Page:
But the rest of that senior year delivered a series of unexpected jolts: the election of Reagan to the White House, a struggle to escape my linear way of thinking and understand calculus, an injury that forced me to miss some school and resulted in an end to my streak of straight A’s – and then on April 15 a thin envelope from my #1 choice of colleges (waitlisted by Amherst). At that moment, when I was still deep in thought about what I should say in my graduation speech, for the first time I truly came to understand the way of the world: we do not fully control our own destinies, there will be disappointments, potential means nothing, ambition must be tempered, humility does not get rewarded by others, and outcomes will sometimes seem unjust. I couldn’t have quite articulated it at the time, but I think a new reality was dawning on me: my life had already peaked. It would never get better for me than it had been at 17, when there was still so much promise, so much hope, so much confidence that I could become the valedictorian or “be anything I wanted to be.” And that was a reality I couldn’t share with my classmates.
So… I decided not to give a speech at all. Maybe it was my immature and self-masochistic way of trying to teach the world a lesson: you disappointed me, so now I won’t give you what you expect of me. This was the first instance of a pattern I would repeat again and again in life. By denying myself what I truly wanted, I hoped the people around me would shower me with sympathy and praise, which in some way would ultimately make me feel better than if I had just done what I truly wanted to do in the first place. Only, no one really cared or noticed. I think I may have had one conversation with Gil Blum about my decision to become perhaps the first valedictorian in school history not to deliver a valedictory speech, but that was it. No asking me to reconsider. No second chance. No encouraging pat on the back. Instead, when graduation day arrived, the school made me get up there and bid farewell to eight retiring teachers and administrators whom I did not even know (“I have been asked to read the following,” I pointedly noted), and that was my only moment in the spotlight. Exit stage right, for the rest of all time.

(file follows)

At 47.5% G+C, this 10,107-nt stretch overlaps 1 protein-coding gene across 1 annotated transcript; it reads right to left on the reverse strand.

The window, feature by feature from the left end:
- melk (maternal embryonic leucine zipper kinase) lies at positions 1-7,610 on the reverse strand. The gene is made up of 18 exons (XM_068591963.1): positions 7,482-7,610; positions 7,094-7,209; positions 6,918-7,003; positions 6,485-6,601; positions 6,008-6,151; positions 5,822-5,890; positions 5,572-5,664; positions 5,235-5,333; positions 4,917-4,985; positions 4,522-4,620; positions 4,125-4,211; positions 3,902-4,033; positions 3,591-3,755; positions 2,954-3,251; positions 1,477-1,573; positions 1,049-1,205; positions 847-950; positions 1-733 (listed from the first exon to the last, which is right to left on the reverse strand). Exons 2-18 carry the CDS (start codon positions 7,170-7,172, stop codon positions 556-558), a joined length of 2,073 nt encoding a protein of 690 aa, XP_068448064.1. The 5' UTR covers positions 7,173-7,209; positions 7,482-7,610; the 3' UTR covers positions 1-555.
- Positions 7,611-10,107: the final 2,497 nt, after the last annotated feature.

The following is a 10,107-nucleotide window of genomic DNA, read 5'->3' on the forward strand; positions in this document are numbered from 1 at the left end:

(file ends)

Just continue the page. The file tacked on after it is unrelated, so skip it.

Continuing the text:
I never again returned to Westbury Music Fair, literally or figuratively.
Today, as I contemplate the decades that have evaporated since June 17, 1981, exactly half of which have been lived without Les Nelkin on the planet, I think I am finally ready to offer some philosophizing and pontification, beyond just an exercise in humility. After all, it’s a lot easier to get to those essential truths at 58 than it ever was at 18.
One platitude I might have offered back in 1981 is that life is short, so we must “seize the day.” Horace, right? Or maybe I would have quoted a lesser prophet, Al Stewart, whose 1978 song “Time Passages” had become a radio staple by the time we were graduating from high school: “Well I’m not the kind to live in the past, the years run too short and the days too fast, the things you lean on are the things that don’t last.”
Of course, at that point the members of the Class of 1981 had lived slightly less than a quarter of our lives, actuarially speaking, so in fact life neither felt, nor actually was, short. Eighteen-year-olds have no sense of time. It is true that two of our classmates never lived beyond that summer of 1981, but for me there was no real sense of carpe diem until much, much later. Even when Les died in 2001 of a pediatric form of cancer, and then just a few weeks later when our innocence came crashing down along with the South Tower of the World Trade Center, it still mostly felt to me like I was planning for a future, the future, my future, climbing the corporate ladder, making short-term sacrifices for long-term ambitions and dreams. Pre-ordained for greatness – isn’t that what I had always been told?
Les ended up finishing, what, 3rd or 4th in the class? But throughout junior high and high school he had done little except study and swim, and so when it came time for the awards to be handed out to our graduating class, he was relatively unknown by the faculty and hence there were none bestowed upon him. As graduation day loomed I dwelled on this, and felt that it was an injustice. Because despite his strong political opinions and competitive spirit, he was a very decent human being and a good friend; and by 1981 he had clearly begun to develop a little bit of the worldliness and sense of empathy that had eluded him years earlier (he even wrote in my high school yearbook: “…now that we’ve made it, I can fairly honestly say that I understand your point of view”). On my way to Westbury on graduation day, I stopped by a bakery to pick up a cake that I had ordered for him. I presented it to him after the ceremony. It said in frosting: “Good Guy Award.” Thanks to him, I guess I had already begun to move beyond my own self-centered world of ambition and gnawing disappointment.